I love gumbo and my wife and friends love the gumbo I make.
I have computers in my home office.
I am an Eagle Scout.
These three things, combined with an experience from college, make me have and test backups of my data and of my power.
First, the power. My office is at home. That’s probably not true for most of you though, but this applies to you too. You see, the electricity can go out anywhere. Some winters mine has gone out for over a day. I know others whose commercial power has been off for extended periods. Like most people I have a UPS (Uninterruptable Power Supply). Mine is big, though. It handles my office PCs, the office lights, the well, the refrigerator and the freezer. That way if the power is off I can still have some water and eat. There is usually gumbo (or ingredients for it) in the freezer.
The batteries for my UPS are large lead-acid batteries. They require the addition of water now and then. I could have purchased ones that didn’t, but they cost too much at the time. Anyway, my wife “feeds” the batteries every so often. I test them, too. That’s important. You see, batteries don’t last forever. Neither wet led-acid batteries nor sealed batteries have an infinite life span.
A friend who installed small UPSs in businesses often tells me of sealed lead-acid batteries that puffed up and died. They had to be replaces. Sadly, most customers did not find out until they needed the UPS and there wasn’t any more power left in the batteries.
So I test. If the power has been on for a long time, I flip a switch and batteries run the office for a while. I generally only do it for a few hours, but some people say I should do it for longer to really “cycle” the batteries. The company who makes the batteries doesn’t recommend that, so I don’t feel the need.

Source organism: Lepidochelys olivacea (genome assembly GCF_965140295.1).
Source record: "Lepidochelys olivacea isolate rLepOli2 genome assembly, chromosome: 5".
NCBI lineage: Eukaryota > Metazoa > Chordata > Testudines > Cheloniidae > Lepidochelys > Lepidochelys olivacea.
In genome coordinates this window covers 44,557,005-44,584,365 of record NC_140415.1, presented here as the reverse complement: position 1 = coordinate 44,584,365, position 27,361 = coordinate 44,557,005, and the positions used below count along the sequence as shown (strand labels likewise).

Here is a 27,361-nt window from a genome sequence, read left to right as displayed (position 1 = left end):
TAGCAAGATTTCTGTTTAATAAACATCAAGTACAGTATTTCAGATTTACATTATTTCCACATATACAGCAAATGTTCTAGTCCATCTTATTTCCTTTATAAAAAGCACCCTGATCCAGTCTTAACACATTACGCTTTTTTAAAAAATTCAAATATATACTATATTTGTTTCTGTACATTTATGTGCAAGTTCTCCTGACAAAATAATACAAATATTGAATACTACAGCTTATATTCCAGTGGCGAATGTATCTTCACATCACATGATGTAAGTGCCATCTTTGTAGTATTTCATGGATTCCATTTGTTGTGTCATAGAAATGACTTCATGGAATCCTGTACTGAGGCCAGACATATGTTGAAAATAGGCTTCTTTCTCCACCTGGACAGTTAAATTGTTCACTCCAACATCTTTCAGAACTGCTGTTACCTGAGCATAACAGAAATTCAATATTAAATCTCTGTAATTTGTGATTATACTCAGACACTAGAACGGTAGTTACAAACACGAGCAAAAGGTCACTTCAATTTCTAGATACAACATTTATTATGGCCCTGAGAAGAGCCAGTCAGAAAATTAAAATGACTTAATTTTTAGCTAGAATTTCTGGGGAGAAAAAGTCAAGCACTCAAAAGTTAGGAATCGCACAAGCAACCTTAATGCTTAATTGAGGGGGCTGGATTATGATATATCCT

Some years ago, when I was in college, I worked for a company installing telephone systems for businesses. One installation had a large diesel generator. When the power went on the generator was supposed to kick in and supply power. One problem, however, was that when the generator started, it provided a fairly large power spike. That was unhealthy for our electronic phone system – it caused all the fuses to blow! I solved the problem by installing a relay so a human could connect the generator to the phone system after the generator had been running for a minute or two. That system was tested frequently, too.
When I was in college we had a tape system to back up a computer. I made backups every week (pretty normal back then) and I tested them to be sure the tape could be read. At one point the tape drive needed to be serviced and the people maintaining it re-aligned the heads. That is a process where the unit the reads and writes the data is aligned with the tape in a pre-determined way. It seems our drive was out of alignment. It was a disaster!
While I kept backing up and testing backups, I had no idea that the tape drive could no longer read older tapes written with mis-aligned heads. All the old backups were useless. My testing of each backup was still valuable, but all the old data was lost.
Both backup of data and power backup are issues of Availability. Both require testing. It is important to test whether you can actually restore your system(s) from backup, but that is another post. The point is to Be Prepared, something I learned in Boy Scouts. Test the UPS whether it’s a little one at home or a big generator at an enterprise data center. How will you know it will work in a real power failure if you don’t test it?
Jimmy Buffett says he “will play for gumbo.” As long as my UPS keeps working, and I will keep testing it to ensure that it does, I’ll have some gumbo around and hopefully Jimmy will come by and play. In the mean time, I’ll be teaching Learning Tree’s course 468, System and Network Security: A Comprehensive Introduction, where you can learn more about Availability including backups and testing.